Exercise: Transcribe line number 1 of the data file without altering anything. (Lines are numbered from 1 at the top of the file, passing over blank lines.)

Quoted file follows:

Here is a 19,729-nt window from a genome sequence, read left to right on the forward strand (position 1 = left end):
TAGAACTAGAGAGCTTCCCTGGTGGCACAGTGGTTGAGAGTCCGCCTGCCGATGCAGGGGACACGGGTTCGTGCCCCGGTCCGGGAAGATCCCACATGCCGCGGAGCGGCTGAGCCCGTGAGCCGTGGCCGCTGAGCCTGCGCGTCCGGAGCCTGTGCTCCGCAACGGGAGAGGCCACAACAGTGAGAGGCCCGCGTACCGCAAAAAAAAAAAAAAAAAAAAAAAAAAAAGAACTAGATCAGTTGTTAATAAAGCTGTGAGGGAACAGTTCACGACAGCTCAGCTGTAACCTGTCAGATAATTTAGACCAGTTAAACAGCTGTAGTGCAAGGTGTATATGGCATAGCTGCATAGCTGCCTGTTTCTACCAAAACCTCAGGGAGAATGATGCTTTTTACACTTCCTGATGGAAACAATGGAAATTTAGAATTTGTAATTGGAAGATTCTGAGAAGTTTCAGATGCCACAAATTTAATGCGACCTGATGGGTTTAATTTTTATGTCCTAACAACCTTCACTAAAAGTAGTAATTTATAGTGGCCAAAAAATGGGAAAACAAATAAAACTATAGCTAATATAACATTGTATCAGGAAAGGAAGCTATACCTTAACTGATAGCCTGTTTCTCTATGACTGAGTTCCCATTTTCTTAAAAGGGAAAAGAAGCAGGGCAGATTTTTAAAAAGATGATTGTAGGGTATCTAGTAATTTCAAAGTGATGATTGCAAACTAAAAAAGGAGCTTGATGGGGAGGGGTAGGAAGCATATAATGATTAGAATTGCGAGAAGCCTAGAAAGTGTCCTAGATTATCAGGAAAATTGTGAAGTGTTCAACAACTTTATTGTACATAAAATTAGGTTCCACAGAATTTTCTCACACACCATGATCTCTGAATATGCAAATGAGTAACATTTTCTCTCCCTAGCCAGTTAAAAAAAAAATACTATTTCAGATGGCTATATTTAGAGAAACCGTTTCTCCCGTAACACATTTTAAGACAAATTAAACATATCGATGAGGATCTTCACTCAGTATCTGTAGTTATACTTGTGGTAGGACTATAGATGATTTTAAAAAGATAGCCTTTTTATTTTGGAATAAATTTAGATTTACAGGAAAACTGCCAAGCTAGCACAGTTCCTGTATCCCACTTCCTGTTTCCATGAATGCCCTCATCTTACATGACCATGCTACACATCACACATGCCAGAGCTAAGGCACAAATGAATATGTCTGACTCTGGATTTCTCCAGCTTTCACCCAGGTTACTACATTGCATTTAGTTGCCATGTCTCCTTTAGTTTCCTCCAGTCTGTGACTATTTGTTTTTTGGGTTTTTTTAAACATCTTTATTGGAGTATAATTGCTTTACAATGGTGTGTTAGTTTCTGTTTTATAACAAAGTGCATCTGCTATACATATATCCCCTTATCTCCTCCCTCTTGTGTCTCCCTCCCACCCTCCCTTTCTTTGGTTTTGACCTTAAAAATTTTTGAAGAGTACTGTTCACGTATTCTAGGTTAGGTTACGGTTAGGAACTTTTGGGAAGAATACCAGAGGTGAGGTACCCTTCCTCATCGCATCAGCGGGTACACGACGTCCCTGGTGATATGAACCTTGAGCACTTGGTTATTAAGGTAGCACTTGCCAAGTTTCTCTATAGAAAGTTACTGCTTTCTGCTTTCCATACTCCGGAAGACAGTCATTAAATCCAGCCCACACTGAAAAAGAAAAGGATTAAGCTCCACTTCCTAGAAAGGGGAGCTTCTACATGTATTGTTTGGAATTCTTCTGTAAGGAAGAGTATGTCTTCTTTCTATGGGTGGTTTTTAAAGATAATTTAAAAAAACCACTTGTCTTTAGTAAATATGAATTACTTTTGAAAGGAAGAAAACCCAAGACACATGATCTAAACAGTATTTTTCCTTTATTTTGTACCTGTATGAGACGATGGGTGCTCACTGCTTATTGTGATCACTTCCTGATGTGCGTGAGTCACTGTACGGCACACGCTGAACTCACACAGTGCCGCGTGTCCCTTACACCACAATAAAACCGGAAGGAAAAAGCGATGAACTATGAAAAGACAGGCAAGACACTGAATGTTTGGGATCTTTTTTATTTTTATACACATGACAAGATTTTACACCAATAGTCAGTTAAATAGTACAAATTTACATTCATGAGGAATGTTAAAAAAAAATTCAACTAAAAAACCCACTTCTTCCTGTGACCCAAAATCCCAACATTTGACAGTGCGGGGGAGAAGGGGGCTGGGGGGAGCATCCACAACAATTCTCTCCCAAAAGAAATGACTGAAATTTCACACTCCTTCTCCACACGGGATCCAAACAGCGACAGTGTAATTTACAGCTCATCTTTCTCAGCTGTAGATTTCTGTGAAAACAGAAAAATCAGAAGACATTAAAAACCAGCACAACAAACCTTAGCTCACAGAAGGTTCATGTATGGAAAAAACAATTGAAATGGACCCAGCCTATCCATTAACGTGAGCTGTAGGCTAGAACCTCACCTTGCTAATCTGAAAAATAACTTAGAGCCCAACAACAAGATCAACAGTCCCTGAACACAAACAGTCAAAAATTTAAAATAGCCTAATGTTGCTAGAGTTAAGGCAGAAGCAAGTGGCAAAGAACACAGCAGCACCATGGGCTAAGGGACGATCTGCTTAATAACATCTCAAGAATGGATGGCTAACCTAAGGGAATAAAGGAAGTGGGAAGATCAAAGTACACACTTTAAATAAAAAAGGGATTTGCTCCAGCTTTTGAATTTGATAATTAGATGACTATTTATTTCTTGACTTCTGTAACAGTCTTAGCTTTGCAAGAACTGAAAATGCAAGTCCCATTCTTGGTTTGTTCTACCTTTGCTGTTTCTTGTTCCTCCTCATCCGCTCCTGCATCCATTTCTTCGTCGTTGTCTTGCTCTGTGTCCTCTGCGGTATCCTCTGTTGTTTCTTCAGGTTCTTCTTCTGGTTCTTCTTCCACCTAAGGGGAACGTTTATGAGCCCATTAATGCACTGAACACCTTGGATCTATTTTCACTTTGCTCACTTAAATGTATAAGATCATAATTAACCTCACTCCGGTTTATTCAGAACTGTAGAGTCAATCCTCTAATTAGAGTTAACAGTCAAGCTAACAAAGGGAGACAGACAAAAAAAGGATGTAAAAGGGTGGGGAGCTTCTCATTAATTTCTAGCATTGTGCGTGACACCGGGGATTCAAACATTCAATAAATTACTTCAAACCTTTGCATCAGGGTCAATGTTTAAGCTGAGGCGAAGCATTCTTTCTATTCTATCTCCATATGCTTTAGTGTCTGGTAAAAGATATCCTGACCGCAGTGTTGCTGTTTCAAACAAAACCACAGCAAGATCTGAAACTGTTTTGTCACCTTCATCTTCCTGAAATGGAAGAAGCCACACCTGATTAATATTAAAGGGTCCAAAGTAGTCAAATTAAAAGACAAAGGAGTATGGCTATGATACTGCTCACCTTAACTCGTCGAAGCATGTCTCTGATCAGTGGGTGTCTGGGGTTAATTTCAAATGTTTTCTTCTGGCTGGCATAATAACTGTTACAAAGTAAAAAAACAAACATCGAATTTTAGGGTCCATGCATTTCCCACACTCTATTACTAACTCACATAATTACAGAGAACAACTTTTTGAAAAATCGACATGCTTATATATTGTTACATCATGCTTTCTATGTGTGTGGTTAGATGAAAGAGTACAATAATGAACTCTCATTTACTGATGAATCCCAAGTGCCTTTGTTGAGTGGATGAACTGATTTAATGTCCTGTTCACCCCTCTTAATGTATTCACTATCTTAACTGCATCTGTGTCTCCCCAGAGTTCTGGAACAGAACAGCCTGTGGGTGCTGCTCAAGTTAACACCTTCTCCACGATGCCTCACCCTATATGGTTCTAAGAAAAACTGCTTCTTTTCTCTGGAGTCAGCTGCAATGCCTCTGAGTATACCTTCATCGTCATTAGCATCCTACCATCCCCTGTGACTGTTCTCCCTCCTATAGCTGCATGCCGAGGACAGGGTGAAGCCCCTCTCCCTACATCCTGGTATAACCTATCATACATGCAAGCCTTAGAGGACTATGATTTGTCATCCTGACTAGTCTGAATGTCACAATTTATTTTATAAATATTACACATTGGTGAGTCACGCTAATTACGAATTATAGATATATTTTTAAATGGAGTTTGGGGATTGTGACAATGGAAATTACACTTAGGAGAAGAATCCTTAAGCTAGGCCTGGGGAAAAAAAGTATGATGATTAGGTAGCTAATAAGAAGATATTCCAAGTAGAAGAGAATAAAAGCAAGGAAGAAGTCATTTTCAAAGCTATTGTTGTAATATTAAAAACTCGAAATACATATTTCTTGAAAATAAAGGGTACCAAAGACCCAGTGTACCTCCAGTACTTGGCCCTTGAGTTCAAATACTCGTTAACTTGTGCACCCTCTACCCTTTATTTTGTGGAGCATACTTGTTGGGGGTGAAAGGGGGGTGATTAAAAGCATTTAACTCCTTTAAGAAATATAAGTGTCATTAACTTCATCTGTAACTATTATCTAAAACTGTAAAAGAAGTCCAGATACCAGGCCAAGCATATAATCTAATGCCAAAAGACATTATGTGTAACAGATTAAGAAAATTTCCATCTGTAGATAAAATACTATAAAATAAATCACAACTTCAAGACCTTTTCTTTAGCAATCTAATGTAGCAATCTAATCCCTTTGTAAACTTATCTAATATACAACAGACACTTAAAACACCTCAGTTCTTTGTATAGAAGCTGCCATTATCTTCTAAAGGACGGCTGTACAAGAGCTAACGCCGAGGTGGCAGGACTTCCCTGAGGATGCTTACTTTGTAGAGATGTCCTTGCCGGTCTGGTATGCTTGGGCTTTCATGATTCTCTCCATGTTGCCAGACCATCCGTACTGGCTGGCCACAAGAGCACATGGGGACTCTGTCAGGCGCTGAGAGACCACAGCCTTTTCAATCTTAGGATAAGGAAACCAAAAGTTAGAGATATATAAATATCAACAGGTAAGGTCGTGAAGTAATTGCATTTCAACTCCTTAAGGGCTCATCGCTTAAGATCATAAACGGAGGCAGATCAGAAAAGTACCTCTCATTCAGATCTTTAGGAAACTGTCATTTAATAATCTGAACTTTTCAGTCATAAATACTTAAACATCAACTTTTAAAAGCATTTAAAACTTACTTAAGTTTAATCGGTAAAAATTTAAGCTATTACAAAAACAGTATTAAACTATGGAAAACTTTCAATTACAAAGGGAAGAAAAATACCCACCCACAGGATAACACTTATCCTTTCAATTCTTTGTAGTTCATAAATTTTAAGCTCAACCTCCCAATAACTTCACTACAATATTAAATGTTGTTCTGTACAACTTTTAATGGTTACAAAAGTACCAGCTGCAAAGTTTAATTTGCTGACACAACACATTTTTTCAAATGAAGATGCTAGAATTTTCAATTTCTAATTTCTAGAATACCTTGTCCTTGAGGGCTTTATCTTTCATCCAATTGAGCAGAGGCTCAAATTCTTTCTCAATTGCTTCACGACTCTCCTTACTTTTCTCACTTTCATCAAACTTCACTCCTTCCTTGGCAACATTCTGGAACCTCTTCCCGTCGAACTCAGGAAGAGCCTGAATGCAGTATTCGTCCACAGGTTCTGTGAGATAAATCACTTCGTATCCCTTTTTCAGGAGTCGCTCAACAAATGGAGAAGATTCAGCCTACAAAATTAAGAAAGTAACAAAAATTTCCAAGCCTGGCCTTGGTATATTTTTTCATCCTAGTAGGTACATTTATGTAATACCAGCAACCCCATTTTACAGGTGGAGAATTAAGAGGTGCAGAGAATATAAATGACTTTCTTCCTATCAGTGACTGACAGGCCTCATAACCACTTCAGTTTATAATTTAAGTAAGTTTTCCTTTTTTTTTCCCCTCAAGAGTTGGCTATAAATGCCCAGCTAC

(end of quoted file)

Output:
Here is a 19,729-nt window from a genome sequence, read left to right on the forward strand (position 1 = left end):